That he cared enough to ask, coupled with his gruff voice, had her getting there. “Yes,” she said. “Thanks to you.”
“You have enough wood loaded in your place?”
“I do,” she said. Also thanks to him. “I haven’t used too much, I’ve been at work.”
“And apparently doing my mom’s hair while you’re at it,” he said, and spared her a glance.
“She looked pretty tonight, don’t you think?”
He grimaced. “Yeah.”
“And happy.” Lily shook her head. “I can’t believe you and Gray tried to sabotage her date.”
“She’s not ready to go out. She’s …”
“Feeble?” she asked dryly.
Lily found a laugh. “Aidan, she’s fantastic. Really.”
“She’s not ready for a man in her life.”
“Why not?” she asked.
“Yeah, why not? She kicked your father to the curb a long time ago.”
“She’s … frail.”
“Because of her hip? She says it’s feeling better every day. Besides, that shouldn’t keep her from dating.”
“She doesn’t pick the right men.”
She stared at him a moment. “That’s her choice. You realize that, right?” she asked gently. “Doesn’t everyone deserve their own version of a happily-ever-after?”
“Yes,” he said meaningfully, and slid her a look.
“Oh, no,” she said. “We’re not talking about me.”
“We should be.”
“But we’re not.”
They drove in silence. Aidan handled his truck like he handled everything in his life—with easy, effortless confidence. It wasn’t fair at all. He pulled into the lot of her building, and Lily hopped out of the truck practically before he’d stopped. When she turned back to close the door he was there already standing before her, big and rock steady.
“In a hurry?” he asked, brow raised.
“Yes.” In a hurry to not kiss him again.
He smiled. He knew, the bastard, as proven by his next words.
“You don’t trust yourself around me,” he said, sounding way too pleased with himself.
“I trust myself just fine,” she said. “It’s you I don’t trust.”
He laughed, looking smug and … damn. Hot. Extremely hot.
“I’m serious,” she said. “You have this way of mowing over my roadblocks.”
“Are you referring to the present or the past?”
“Both.” She pointed at him. “But we’re not talking about it.”
Because my sister was in love with you and I can’t … I can’t go there. “Do you think about her?” she asked before she could access her good sense and keep her mouth shut.
“Yes,” he said again, not having to ask who. “I think about her every time I have a call up on Dead Man’s Cliff.” He met her gaze. “And you, Lily. To be honest, mostly I think of you.”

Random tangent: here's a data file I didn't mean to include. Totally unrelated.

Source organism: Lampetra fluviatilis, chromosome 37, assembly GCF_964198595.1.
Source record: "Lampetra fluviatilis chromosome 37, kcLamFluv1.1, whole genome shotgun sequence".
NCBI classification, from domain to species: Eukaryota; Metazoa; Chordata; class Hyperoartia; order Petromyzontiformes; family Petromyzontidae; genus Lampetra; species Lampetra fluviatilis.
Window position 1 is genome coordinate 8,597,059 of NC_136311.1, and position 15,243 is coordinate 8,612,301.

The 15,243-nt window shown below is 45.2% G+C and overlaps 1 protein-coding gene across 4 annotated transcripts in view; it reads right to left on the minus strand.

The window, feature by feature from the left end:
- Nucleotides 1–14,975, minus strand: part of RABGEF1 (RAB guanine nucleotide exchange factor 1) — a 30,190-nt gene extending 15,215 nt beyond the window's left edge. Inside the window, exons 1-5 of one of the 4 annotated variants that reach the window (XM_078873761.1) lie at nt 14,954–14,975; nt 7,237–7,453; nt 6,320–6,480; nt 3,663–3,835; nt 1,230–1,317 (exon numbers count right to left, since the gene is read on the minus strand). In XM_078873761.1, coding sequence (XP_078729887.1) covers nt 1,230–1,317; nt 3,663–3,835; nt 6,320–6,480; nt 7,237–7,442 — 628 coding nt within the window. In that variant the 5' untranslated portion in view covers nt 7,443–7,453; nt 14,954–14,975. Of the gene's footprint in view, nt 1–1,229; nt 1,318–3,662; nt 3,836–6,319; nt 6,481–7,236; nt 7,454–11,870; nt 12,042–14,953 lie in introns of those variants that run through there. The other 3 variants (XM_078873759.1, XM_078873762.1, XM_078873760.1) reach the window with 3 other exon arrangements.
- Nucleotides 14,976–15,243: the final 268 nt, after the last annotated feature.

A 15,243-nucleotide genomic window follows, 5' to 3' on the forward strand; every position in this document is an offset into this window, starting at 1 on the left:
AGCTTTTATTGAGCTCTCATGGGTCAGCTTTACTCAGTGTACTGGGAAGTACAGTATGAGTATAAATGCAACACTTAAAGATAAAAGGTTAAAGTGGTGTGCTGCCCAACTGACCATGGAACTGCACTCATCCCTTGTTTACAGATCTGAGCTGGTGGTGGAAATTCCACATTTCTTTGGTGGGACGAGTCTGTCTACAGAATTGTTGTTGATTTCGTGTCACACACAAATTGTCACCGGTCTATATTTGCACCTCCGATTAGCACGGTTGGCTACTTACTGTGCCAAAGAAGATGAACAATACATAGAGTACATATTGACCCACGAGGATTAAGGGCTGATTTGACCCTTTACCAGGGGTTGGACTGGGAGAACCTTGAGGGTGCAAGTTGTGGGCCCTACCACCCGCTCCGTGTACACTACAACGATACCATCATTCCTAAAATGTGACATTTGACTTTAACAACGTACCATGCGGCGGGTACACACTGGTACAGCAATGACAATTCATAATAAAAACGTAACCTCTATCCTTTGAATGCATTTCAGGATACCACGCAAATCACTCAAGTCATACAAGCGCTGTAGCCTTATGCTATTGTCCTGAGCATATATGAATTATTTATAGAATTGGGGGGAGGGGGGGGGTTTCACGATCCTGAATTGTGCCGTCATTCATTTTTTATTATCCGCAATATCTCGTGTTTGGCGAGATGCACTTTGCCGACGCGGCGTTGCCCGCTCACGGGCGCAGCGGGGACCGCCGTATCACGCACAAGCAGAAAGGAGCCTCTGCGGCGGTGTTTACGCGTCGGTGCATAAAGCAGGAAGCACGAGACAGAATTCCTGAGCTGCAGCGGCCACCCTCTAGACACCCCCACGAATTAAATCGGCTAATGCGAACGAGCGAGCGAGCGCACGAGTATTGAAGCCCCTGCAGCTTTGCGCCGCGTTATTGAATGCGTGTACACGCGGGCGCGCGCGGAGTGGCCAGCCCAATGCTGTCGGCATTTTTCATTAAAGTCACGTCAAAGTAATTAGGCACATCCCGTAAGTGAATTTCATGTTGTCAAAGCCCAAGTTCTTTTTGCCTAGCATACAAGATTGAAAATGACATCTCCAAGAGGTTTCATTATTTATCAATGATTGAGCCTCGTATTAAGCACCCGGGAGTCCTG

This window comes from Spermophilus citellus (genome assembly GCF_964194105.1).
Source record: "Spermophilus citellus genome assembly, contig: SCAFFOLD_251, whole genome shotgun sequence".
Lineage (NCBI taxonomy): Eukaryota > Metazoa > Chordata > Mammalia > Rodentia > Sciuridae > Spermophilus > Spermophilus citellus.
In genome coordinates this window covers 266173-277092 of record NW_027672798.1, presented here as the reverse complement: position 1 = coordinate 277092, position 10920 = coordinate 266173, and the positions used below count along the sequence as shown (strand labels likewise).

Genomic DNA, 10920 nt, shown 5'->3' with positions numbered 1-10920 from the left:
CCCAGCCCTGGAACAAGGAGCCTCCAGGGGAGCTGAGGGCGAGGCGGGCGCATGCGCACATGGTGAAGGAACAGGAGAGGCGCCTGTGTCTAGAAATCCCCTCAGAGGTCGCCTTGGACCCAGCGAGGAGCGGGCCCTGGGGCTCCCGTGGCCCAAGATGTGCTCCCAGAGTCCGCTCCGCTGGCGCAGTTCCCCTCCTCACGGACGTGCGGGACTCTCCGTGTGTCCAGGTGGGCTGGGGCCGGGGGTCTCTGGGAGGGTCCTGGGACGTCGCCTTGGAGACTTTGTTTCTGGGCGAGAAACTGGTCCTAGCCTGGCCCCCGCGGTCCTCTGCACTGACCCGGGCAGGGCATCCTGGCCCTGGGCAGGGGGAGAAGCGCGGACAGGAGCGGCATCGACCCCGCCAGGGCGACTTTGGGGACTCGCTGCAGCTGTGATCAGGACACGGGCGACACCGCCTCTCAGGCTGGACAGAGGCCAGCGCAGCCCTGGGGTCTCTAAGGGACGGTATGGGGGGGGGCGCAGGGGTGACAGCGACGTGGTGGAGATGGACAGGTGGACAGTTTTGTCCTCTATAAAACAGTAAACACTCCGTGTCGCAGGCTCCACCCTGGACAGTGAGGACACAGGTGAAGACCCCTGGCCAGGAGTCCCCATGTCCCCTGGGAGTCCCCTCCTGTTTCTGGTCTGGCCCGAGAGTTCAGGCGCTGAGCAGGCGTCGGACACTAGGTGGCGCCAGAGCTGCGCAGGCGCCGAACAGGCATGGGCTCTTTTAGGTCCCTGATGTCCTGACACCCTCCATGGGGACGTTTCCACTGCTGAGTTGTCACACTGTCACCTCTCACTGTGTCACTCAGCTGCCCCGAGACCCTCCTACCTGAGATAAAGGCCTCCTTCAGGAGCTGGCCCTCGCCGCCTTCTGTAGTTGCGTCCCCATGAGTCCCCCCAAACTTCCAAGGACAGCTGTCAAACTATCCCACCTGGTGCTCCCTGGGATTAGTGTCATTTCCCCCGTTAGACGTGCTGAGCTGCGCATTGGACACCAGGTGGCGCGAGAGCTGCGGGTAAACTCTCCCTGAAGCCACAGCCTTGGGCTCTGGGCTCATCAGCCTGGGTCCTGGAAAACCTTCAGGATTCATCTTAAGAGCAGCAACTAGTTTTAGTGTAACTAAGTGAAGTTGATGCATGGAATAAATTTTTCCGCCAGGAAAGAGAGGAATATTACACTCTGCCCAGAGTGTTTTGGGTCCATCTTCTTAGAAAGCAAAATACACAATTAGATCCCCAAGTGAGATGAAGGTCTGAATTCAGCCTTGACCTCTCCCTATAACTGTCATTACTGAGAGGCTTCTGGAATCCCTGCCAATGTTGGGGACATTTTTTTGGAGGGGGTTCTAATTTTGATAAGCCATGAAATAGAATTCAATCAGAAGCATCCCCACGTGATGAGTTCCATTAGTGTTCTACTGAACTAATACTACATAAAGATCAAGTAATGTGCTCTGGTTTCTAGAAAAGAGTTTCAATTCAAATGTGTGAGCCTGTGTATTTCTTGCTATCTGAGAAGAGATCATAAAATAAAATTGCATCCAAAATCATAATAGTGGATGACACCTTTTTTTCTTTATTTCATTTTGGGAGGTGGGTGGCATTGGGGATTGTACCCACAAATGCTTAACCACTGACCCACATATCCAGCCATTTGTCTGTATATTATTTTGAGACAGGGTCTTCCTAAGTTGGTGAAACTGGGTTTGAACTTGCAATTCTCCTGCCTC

She sucked in a breath at that. She’d thought of him plenty too. But somehow she’d never pictured him thinking of her in return. Shaking her head because it was too much, she took a step back.
He reached out for her, but she lifted her hands to hold him off and shook her head again. “Don’t,” she whispered. “I … can’t.”
And then she walked away. Or maybe ran was more like it, taking the stairs blindly. At the top, her fingers shook so badly she dropped her keys twice before Aidan gently nudged her out of the way and opened her door with his keys before bending to scoop hers off the floor.
“You have keys to my place?” she asked in surprise.
“I have keys to everything.”
Except her heart, she told herself. Nope, he was firmly locked right out of that particular organ. And he’d stay out.
Aidan watched Lily’s heart go to war with her head for a beat before gently nudging her inside.
She slipped out of his jacket and handed it back to him. “Thanks for that. And the ride. Lock the door on your way out?”
“I can’t leave you alone. Not on her birthday.”
“Yes you can. You just walk out the door.”
He gave her a slow shake of his head.
“And you call me stubborn,” she muttered beneath her breath, but he was fluent in Annoyed Female Speak, living with Kenna.
“Do you want to talk about her?” he asked.
“No. Not even a little bit.”
Wrapping his fingers around her upper arm, he pulled her back around to face him when she turned away. He tried to read her expression and went still with a gut-wrenching pit in the bottom of his stomach. “Does this have anything to do with me?”
A sound came from deep in her throat. Pain? Regret? Hard to say as she pulled free and took a step back, staring at him, clearly shocked. “No, of course not. I don’t know why you’d ask me such a thing.”
“Maybe because immediately afterward you took off,” he said. “And when I called you, you clearly didn’t want to talk to me. That was the last I heard from you for a decade until the junk food massacre in the convenience store.”
She closed her eyes. “It’s not you. It’s me. Ashley’s accident. It was all my fault, Aidan.”
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